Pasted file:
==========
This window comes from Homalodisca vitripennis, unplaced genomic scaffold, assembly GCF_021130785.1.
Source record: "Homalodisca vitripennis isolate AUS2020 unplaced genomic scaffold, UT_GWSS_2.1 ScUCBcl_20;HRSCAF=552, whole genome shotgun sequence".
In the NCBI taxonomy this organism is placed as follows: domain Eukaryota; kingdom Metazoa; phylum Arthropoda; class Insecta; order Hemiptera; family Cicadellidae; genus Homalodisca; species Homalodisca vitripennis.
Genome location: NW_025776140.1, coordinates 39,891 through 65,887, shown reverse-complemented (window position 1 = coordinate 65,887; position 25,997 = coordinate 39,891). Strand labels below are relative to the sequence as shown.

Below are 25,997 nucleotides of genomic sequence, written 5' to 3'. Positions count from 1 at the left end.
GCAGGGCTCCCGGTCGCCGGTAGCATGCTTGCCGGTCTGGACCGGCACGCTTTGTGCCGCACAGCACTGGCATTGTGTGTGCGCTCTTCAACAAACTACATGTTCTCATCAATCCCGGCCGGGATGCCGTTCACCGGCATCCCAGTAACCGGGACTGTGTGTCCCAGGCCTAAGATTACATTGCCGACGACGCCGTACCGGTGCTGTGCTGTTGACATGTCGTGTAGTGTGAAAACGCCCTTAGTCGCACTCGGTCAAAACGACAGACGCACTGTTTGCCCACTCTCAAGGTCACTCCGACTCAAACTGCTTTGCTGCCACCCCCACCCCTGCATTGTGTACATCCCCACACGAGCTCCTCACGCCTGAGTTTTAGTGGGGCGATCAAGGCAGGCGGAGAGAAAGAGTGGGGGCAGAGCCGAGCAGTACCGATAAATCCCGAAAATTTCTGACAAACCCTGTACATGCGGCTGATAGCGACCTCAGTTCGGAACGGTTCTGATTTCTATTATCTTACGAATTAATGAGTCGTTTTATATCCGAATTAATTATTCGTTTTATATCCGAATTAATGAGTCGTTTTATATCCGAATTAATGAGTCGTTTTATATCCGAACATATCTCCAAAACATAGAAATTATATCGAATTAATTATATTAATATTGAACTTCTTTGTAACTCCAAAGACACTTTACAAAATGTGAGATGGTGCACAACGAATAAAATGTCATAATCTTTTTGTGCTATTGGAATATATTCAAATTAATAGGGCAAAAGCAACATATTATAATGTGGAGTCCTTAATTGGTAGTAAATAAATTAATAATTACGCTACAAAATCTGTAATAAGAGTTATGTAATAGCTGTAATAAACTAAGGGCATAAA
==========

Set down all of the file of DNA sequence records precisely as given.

This window comes from Homalodisca vitripennis, unplaced genomic scaffold, assembly GCF_021130785.1.
Source record: "Homalodisca vitripennis isolate AUS2020 unplaced genomic scaffold, UT_GWSS_2.1 ScUCBcl_20;HRSCAF=552, whole genome shotgun sequence".
In the NCBI taxonomy this organism is placed as follows: domain Eukaryota; kingdom Metazoa; phylum Arthropoda; class Insecta; order Hemiptera; family Cicadellidae; genus Homalodisca; species Homalodisca vitripennis.
Genome location: NW_025776140.1, coordinates 39,891 through 65,887, shown reverse-complemented (window position 1 = coordinate 65,887; position 25,997 = coordinate 39,891). Strand labels below are relative to the sequence as shown.

Below are 25,997 nucleotides of genomic sequence, written 5' to 3'. Positions count from 1 at the left end.
GCAGGGCTCCCGGTCGCCGGTAGCATGCTTGCCGGTCTGGACCGGCACGCTTTGTGCCGCACAGCACTGGCATTGTGTGTGCGCTCTTCAACAAACTACATGTTCTCATCAATCCCGGCCGGGATGCCGTTCACCGGCATCCCAGTAACCGGGACTGTGTGTCCCAGGCCTAAGATTACATTGCCGACGACGCCGTACCGGTGCTGTGCTGTTGACATGTCGTGTAGTGTGAAAACGCCCTTAGTCGCACTCGGTCAAAACGACAGACGCACTGTTTGCCCACTCTCAAGGTCACTCCGACTCAAACTGCTTTGCTGCCACCCCCACCCCTGCATTGTGTACATCCCCACACGAGCTCCTCACGCCTGAGTTTTAGTGGGGCGATCAAGGCAGGCGGAGAGAAAGAGTGGGGGCAGAGCCGAGCAGTACCGATAAATCCCGAAAATTTCTGACAAACCCTGTACATGCGGCTGATAGCGACCTCAGTTCGGAACGGTTCTGATTTCTATTATCTTACGAATTAATGAGTCGTTTTATATCCGAATTAATTATTCGTTTTATATCCGAATTAATGAGTCGTTTTATATCCGAATTAATGAGTCGTTTTATATCCGAACATATCTCCAAAACATAGAAATTATATCGAATTAATTATATTAATATTGAACTTCTTTGTAACTCCAAAGACACTTTACAAAATGTGAGATGGTGCACAACGAATAAAATGTCATAATCTTTTTGTGCTATTGGAATATATTCAAATTAATAGGGCAAAAGCAACATATTATAATGTGGAGTCCTTAATTGGTAGTAAATAAATTAATAATTACGCTACAAAATCTGTAATAAGAGTTATGTAATAGCTGTAATAAACTAAGGGCATAAA